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Hillary Clinton and Her Self-Constructed Temple of Doom
Submitted by pmcarpenter on Sat, 03/22/2008 - 7:07am. P.M. Carpenter
THE FIFTH COLUMNIST
by P.M. Carpenter
Political reporters Jim Vandehei and Mike Allen of The Politico have finally said with prodigious, black-and-white clarity what so many others in the mainstream press have been fudging and dancing around: "One big fact has largely been lost in the recent coverage of the Democratic presidential race: Hillary Rodham Clinton has virtually no chance of winning."
That wasn't so hard, was it?
In all immodesty, however, I said much the same on Iowa's morning after, although for more ecumenical reasons (which we'll get back to shortly) than those delineated yesterday by Vandehei and Allen.
For them, now, as it has been for the realistically grounded for some time, it is all about -- yep -- the math. You can cut, slice, rearrange and bounce the pledged-delegate and popular-vote numbers any which way you want, but they always come back to one inalterable conclusion: Barack Obama wins.
Ah, but there are those superdelegates, you say, who are beholden to nothing and nobody but their own consciences and political futures. One never knows which way those winds may be blowing down the road, so there's still a chance. To which, with butcher knives in hand, Vandehei and Allen had this to say:
"The only way she wins [with] Democratic superdelegates [is if they're] ready to risk a backlash of historic proportions from the party’s most reliable constituency." Then, the two journalists' death blow to such fantastical musings: "People who think that scenario is even remotely likely are living on another planet."
In effect, Vandehei and Allen continue, the mainstream press and broadcast media have been playing mind games with the electorate -- and especially Hillary's supporters. "Journalists have become partners with the Clinton campaign in pretending that the contest is closer than it really is," and mostly, almost exclusively, because journalists love a good horse race and didn't want to see this one at the finish line.
Virtual and honestly reported fait accomplis don't sell newspapers or ramp up ratings. Can you hear it? Tune in again tomorrow, folks, when we'll remind you, again, that it's seven long months to the next major showdown.
Click. This far out, covering Betty Crocker Bake-offs would hold more news-consumer appeal.
So those journalistic partners with the Clinton campaign perpetuated "the myth," as the Politico titled its story, of Hillary's fighting viability. Oh, the drama of it all.
But to get back to what I promised, the real and determining drama of the Obama-Clinton race came decisively on the evening of January 3. The following morning I opened a column with, "Barack Obama can start taking drape measurements at the White House," for "it's hard to see how, and by whom, he can be stopped now." I closed it with this: "You may pre-order your Obama Inaugural Ball tickets today."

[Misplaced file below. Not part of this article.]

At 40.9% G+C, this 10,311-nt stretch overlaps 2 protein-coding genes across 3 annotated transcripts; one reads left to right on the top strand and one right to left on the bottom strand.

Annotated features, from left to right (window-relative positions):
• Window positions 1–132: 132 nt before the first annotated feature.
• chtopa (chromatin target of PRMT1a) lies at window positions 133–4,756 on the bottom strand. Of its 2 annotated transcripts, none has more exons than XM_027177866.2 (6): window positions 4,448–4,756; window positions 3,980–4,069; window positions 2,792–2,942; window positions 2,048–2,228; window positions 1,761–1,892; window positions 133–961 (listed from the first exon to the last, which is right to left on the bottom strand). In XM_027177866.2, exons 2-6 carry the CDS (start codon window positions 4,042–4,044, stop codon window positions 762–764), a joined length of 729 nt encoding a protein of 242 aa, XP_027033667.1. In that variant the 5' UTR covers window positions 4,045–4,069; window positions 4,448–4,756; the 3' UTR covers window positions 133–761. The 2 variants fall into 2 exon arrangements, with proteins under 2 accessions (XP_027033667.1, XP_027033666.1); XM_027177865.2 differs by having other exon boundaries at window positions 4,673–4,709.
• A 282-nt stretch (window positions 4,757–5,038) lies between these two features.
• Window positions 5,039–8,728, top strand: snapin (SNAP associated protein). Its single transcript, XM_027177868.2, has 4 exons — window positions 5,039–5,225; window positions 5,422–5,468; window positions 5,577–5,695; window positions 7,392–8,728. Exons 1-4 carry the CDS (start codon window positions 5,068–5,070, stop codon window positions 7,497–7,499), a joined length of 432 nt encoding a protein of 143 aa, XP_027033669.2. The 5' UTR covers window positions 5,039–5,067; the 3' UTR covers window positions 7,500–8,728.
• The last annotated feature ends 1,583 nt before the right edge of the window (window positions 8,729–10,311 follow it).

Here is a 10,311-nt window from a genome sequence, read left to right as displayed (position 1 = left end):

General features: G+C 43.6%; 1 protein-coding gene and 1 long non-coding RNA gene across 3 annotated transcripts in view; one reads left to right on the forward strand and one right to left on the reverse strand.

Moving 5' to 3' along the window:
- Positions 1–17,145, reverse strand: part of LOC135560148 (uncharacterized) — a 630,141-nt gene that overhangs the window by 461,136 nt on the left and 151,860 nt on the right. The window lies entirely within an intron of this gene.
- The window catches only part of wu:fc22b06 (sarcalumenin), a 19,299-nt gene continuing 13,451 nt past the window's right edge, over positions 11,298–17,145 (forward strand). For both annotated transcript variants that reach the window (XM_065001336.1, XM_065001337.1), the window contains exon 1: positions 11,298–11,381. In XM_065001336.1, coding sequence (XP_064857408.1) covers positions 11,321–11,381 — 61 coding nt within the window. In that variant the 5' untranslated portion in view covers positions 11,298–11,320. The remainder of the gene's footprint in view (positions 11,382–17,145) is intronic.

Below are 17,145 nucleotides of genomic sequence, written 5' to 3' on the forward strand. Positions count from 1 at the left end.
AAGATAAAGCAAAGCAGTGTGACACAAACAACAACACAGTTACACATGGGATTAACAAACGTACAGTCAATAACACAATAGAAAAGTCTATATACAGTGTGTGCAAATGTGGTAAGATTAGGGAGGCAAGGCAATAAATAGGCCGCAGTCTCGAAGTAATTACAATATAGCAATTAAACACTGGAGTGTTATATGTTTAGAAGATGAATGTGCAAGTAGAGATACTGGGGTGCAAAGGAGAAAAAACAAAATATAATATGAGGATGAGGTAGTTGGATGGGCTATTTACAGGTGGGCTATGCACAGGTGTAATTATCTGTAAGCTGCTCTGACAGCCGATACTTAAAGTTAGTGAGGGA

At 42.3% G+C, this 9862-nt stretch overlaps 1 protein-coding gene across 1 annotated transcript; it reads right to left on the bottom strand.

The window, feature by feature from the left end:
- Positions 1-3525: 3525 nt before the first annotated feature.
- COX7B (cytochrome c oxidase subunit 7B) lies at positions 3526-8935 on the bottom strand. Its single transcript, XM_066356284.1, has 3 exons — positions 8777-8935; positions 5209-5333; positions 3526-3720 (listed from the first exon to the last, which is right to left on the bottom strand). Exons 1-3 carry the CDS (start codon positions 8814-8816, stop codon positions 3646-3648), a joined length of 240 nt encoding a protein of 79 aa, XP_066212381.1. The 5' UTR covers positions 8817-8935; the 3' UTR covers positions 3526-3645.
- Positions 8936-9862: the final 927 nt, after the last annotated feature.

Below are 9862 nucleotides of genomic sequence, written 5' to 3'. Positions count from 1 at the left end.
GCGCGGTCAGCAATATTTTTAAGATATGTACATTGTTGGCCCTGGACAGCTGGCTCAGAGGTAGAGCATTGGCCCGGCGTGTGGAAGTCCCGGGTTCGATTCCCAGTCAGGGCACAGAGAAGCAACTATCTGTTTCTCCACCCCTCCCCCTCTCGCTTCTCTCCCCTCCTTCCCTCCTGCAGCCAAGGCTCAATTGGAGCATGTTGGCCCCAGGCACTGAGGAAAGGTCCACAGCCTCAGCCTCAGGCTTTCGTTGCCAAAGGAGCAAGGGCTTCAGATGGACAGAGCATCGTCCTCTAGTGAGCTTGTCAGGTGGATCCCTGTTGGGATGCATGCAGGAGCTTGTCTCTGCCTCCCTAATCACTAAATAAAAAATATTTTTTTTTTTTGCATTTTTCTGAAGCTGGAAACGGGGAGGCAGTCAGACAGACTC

I wasn't riding some personal wave of Obamamania when I wrote that. In fact, in a moment of mistaken objectivity I had largely written off Obama's chances in an earlier piece. It was, merely, that Iowa delivered a crushing confirmation of what most voters were screaming for -- "change."
Abrupt, incontrovertible, unmistakable change. That hung in the air, voters would not be denied, and it didn't take many tea leaves to read the immediate electoral future. That was the new objectivity, only this time there was proof.
And that was the wave on which Hillary tumbled -- early, decisively and irreversibly. She and her staff of old-politics, 45-percent-coalition advisers immeasurably misread the national mood.
After seven years of vastly experienced presidential lying, conniving, weaseling, obfuscating, twisting, manipulating and swindling, the last thing most voters wanted was more Washington experience. But what did Hillary give them? Thirty-five bloody years of it. Reams of it. Mountains of it. Endless lectures and tutorials about it.
For a candidate known for her slyly calculating nature, it was one of the most colossal miscalculations in American political history. And that, I'm sure, is how future political historians will write her political obituary of 2008, just after noting another colossal and preceding miscalculation -- her 2002 Iraq war vote.
So again, thank you, Messrs. Vandehei and Allen, for finally writing what other journalists already knew but shied away from saying with such piercing clarity at point-blank range. Once the striking reality of it dawns on Hillary's base, perhaps a new day of progressive unity will dawn as well. Or at least begin dawning.
It's about time. Because this race was over as of January 4. It just took a while for journalists to get around to reporting it.
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THE FIFTH COLUMNIST by P.M. Carpenter